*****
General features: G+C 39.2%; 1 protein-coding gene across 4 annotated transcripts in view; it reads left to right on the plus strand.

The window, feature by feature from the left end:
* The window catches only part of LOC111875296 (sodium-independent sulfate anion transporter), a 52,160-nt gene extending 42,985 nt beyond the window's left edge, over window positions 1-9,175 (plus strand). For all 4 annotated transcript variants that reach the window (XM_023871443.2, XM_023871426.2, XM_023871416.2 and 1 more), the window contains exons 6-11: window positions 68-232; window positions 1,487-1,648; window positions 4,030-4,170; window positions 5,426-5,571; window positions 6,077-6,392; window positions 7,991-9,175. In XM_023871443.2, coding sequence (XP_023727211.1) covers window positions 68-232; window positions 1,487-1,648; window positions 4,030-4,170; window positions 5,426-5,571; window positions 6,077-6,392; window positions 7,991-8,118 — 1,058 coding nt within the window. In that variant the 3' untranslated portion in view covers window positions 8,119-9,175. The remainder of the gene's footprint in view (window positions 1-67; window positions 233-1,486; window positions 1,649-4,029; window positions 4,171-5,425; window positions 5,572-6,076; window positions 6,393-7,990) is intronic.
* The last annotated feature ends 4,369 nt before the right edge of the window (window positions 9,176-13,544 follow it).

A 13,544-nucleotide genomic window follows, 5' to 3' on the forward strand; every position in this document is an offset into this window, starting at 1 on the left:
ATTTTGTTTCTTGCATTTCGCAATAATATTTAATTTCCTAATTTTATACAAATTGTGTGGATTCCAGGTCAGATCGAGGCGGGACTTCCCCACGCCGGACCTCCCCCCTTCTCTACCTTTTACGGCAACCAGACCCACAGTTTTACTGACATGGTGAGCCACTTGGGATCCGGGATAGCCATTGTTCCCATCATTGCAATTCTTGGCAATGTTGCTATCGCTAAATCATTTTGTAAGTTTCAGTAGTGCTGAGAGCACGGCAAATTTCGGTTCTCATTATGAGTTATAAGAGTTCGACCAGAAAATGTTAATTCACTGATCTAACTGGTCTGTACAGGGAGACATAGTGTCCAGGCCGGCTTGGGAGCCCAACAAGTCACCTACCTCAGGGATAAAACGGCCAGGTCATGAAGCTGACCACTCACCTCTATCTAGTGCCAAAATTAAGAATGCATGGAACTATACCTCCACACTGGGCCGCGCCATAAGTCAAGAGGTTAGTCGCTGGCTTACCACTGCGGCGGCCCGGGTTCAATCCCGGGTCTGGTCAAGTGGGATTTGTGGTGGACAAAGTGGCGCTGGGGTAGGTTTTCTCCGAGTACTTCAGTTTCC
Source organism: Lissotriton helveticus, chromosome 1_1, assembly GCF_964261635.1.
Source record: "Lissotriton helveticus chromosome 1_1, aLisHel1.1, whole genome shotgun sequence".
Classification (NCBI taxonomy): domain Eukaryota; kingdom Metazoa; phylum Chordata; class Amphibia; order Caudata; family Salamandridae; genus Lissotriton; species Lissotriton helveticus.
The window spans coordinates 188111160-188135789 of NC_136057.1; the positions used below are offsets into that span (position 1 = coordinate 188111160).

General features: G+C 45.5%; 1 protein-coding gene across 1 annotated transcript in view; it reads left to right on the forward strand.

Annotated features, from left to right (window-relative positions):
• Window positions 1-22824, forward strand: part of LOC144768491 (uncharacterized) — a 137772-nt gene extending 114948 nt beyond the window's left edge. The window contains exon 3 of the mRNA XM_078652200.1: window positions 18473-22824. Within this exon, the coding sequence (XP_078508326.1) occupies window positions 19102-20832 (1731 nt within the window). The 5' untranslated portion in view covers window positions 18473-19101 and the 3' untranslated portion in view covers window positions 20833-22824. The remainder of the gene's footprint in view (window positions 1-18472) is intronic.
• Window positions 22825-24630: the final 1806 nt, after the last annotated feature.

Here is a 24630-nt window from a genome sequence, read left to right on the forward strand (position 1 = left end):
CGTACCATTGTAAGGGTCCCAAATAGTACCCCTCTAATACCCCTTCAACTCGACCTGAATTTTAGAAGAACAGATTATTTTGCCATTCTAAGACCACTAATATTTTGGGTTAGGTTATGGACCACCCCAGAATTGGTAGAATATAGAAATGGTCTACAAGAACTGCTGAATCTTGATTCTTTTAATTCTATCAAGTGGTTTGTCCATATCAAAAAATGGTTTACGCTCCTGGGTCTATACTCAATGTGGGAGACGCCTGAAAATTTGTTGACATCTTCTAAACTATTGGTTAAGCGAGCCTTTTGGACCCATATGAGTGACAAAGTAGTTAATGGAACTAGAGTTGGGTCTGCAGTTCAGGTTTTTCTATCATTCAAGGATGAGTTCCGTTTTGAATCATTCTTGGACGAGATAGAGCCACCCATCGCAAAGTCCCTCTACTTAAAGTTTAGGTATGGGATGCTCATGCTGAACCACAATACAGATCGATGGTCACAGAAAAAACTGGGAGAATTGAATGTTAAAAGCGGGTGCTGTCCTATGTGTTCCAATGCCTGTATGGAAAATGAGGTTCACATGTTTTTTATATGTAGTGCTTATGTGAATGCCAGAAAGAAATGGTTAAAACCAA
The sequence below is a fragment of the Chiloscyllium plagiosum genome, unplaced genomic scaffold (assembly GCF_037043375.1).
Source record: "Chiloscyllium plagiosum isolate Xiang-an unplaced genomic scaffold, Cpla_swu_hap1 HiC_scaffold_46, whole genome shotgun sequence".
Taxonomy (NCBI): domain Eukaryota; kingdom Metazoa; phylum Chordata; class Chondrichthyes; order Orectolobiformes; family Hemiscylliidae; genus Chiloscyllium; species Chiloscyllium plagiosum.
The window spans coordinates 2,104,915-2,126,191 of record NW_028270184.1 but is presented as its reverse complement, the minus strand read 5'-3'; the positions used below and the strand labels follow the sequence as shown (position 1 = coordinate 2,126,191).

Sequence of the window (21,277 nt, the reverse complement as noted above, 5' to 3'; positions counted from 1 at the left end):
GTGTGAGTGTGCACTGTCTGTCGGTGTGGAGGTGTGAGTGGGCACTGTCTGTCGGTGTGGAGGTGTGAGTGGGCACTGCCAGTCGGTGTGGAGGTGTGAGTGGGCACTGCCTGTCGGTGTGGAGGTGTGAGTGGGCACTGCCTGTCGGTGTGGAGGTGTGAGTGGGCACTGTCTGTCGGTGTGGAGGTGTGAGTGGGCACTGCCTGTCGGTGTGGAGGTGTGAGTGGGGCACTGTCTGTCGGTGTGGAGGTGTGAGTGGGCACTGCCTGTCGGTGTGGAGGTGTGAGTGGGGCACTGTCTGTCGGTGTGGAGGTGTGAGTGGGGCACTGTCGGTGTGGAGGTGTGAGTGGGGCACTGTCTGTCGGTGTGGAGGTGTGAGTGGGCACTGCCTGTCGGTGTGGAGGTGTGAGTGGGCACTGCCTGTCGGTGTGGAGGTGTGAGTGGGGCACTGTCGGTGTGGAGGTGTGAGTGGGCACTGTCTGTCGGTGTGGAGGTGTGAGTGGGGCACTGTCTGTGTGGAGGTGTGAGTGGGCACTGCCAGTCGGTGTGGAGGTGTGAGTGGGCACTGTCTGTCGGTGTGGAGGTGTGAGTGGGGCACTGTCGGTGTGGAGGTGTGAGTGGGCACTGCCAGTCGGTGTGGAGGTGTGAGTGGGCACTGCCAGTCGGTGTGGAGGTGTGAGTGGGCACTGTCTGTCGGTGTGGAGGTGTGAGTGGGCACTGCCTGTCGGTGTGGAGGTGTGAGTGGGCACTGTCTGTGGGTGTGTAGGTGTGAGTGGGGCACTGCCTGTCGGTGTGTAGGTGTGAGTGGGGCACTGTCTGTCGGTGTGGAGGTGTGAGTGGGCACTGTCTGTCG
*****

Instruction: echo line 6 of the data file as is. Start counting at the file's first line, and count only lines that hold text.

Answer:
ATTTTGTTTCTTGCATTTCGCAATAATATTTAATTTCCTAATTTTATACAAATTGTGTGGATTCCAGGTCAGATCGAGGCGGGACTTCCCCACGCCGGACCTCCCCCCTTCTCTACCTTTTACGGCAACCAGACCCACAGTTTTACTGACATGGTGAGCCACTTGGGATCCGGGATAGCCATTGTTCCCATCATTGCAATTCTTGGCAATGTTGCTATCGCTAAATCATTTTGTAAGTTTCAGTAGTGCTGAGAGCACGGCAAATTTCGGTTCTCATTATGAGTTATAAGAGTTCGACCAGAAAATGTTAATTCACTGATCTAACTGGTCTGTACAGGGAGACATAGTGTCCAGGCCGGCTTGGGAGCCCAACAAGTCACCTACCTCAGGGATAAAACGGCCAGGTCATGAAGCTGACCACTCACCTCTATCTAGTGCCAAAATTAAGAATGCATGGAACTATACCTCCACACTGGGCCGCGCCATAAGTCAAGAGGTTAGTCGCTGGCTTACCACTGCGGCGGCCCGGGTTCAATCCCGGGTCTGGTCAAGTGGGATTTGTGGTGGACAAAGTGGCGCTGGGGTAGGTTTTCTCCGAGTACTTCAGTTTCC